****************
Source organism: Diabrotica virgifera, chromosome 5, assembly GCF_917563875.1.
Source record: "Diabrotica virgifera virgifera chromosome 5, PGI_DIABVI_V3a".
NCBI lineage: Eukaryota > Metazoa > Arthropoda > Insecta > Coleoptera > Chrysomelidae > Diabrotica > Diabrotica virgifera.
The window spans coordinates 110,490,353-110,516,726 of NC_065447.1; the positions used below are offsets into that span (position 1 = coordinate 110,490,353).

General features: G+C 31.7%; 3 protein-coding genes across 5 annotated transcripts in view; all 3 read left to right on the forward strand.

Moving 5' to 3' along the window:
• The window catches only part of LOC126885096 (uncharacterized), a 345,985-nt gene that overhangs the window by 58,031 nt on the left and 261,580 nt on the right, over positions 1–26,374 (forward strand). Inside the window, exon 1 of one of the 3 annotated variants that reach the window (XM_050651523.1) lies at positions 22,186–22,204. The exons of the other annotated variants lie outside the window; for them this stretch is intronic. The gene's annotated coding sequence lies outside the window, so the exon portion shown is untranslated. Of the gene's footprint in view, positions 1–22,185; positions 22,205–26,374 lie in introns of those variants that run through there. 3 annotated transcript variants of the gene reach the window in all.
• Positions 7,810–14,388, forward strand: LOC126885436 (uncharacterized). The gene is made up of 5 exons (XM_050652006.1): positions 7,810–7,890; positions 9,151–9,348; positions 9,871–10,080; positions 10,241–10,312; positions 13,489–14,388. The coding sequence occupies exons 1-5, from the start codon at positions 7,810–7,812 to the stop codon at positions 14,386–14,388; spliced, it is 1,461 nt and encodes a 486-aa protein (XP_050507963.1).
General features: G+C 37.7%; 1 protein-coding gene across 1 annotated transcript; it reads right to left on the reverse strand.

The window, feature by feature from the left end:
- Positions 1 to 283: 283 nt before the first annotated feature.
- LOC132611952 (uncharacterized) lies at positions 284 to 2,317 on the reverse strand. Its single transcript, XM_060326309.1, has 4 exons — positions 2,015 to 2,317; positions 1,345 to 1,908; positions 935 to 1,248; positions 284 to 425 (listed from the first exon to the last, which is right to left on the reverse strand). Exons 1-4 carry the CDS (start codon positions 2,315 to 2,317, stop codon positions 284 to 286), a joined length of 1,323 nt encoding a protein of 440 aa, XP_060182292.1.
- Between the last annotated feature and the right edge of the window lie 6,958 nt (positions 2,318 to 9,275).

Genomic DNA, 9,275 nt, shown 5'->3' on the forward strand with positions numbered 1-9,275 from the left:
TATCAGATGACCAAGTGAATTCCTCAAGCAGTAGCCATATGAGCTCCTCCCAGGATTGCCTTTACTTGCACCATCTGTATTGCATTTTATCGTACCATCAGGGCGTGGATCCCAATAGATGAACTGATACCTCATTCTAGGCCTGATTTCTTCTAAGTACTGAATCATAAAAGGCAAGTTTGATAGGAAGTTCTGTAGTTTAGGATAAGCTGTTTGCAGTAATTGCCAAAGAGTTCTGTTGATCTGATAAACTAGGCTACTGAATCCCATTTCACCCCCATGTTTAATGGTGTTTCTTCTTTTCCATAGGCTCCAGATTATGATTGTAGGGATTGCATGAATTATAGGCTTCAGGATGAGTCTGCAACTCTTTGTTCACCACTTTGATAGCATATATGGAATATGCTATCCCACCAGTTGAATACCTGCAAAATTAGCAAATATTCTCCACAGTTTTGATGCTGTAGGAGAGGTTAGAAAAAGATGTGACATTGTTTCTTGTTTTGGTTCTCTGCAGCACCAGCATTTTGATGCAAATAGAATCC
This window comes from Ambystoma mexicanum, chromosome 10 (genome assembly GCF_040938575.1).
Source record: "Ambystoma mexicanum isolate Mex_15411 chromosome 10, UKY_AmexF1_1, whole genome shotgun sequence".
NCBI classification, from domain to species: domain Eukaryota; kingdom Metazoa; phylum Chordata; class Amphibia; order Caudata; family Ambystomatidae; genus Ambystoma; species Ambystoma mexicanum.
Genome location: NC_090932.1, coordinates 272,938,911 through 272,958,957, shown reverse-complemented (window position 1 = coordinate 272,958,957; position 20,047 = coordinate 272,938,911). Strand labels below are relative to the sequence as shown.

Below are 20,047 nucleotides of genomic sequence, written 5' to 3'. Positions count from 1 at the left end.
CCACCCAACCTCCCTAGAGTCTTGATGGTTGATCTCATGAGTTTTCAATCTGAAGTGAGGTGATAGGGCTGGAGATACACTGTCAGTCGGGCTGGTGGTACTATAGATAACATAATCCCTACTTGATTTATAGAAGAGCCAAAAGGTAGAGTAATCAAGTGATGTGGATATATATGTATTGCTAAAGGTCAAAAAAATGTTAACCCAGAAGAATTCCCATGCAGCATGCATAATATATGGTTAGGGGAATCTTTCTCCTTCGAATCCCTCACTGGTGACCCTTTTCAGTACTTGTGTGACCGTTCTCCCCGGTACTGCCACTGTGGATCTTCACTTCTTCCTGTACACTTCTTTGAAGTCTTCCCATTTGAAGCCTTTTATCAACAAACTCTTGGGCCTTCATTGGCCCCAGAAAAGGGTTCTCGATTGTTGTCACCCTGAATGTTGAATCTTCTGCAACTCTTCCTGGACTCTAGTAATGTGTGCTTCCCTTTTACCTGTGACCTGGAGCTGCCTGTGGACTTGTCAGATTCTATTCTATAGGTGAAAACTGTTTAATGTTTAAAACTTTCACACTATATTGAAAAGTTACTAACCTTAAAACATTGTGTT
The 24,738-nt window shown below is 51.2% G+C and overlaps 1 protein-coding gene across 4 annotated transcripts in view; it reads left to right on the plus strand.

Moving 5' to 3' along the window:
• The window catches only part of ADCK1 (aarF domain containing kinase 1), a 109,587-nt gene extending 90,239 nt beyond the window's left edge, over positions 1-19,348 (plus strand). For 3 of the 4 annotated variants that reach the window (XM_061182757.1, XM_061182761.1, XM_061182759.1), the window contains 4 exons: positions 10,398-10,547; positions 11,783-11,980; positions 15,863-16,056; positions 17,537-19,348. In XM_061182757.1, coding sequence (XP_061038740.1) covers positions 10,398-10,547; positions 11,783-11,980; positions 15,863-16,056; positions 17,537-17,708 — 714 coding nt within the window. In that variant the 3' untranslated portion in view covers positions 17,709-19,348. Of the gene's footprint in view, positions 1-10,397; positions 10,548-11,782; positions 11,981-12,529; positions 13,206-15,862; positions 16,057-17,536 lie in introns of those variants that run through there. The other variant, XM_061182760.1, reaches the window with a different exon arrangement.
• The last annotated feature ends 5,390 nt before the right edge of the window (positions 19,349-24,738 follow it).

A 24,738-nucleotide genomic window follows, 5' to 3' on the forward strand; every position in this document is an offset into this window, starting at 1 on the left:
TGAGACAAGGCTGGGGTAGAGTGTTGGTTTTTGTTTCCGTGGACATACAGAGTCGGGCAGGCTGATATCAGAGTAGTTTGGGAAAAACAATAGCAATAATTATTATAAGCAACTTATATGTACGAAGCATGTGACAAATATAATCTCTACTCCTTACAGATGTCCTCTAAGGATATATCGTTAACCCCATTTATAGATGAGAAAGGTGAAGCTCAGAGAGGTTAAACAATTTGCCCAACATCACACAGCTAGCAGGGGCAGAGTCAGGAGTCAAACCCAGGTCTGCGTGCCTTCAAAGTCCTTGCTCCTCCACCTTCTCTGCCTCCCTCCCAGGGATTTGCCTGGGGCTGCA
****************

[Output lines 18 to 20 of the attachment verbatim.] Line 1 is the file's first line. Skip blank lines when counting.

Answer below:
NCBI classification, from domain to species: domain Eukaryota; kingdom Metazoa; phylum Chordata; class Amphibia; order Caudata; family Ambystomatidae; genus Ambystoma; species Ambystoma mexicanum.
Genome location: NC_090932.1, coordinates 272,938,911 through 272,958,957, shown reverse-complemented (window position 1 = coordinate 272,958,957; position 20,047 = coordinate 272,938,911). Strand labels below are relative to the sequence as shown.

Below are 20,047 nucleotides of genomic sequence, written 5' to 3'. Positions count from 1 at the left end.